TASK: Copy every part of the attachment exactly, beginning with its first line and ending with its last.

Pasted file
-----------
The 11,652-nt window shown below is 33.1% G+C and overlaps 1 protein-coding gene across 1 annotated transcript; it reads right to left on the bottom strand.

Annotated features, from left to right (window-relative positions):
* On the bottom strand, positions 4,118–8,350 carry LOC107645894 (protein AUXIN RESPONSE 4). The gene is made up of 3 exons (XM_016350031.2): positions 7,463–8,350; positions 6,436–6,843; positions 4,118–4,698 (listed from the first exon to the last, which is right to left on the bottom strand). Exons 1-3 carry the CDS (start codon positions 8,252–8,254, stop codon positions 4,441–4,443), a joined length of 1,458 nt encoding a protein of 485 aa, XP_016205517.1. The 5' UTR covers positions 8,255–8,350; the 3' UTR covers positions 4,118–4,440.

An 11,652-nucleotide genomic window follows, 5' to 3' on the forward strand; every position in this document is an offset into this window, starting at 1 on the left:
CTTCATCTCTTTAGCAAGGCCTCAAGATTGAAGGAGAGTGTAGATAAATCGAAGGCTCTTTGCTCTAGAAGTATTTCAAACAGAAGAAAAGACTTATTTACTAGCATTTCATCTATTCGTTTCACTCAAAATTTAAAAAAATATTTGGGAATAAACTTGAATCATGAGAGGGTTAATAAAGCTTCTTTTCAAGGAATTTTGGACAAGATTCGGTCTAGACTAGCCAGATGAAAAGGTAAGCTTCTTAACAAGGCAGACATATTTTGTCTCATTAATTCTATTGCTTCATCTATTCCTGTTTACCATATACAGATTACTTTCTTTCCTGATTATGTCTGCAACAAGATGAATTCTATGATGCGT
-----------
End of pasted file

The 11,652-nt window shown below is 33.1% G+C and overlaps 1 protein-coding gene across 1 annotated transcript; it reads right to left on the bottom strand.

Annotated features, from left to right (window-relative positions):
* On the bottom strand, positions 4,118–8,350 carry LOC107645894 (protein AUXIN RESPONSE 4). The gene is made up of 3 exons (XM_016350031.2): positions 7,463–8,350; positions 6,436–6,843; positions 4,118–4,698 (listed from the first exon to the last, which is right to left on the bottom strand). Exons 1-3 carry the CDS (start codon positions 8,252–8,254, stop codon positions 4,441–4,443), a joined length of 1,458 nt encoding a protein of 485 aa, XP_016205517.1. The 5' UTR covers positions 8,255–8,350; the 3' UTR covers positions 4,118–4,440.

An 11,652-nucleotide genomic window follows, 5' to 3' on the forward strand; every position in this document is an offset into this window, starting at 1 on the left:
CTTCATCTCTTTAGCAAGGCCTCAAGATTGAAGGAGAGTGTAGATAAATCGAAGGCTCTTTGCTCTAGAAGTATTTCAAACAGAAGAAAAGACTTATTTACTAGCATTTCATCTATTCGTTTCACTCAAAATTTAAAAAAATATTTGGGAATAAACTTGAATCATGAGAGGGTTAATAAAGCTTCTTTTCAAGGAATTTTGGACAAGATTCGGTCTAGACTAGCCAGATGAAAAGGTAAGCTTCTTAACAAGGCAGACATATTTTGTCTCATTAATTCTATTGCTTCATCTATTCCTGTTTACCATATACAGATTACTTTCTTTCCTGATTATGTCTGCAACAAGATGAATTCTATGATGCGT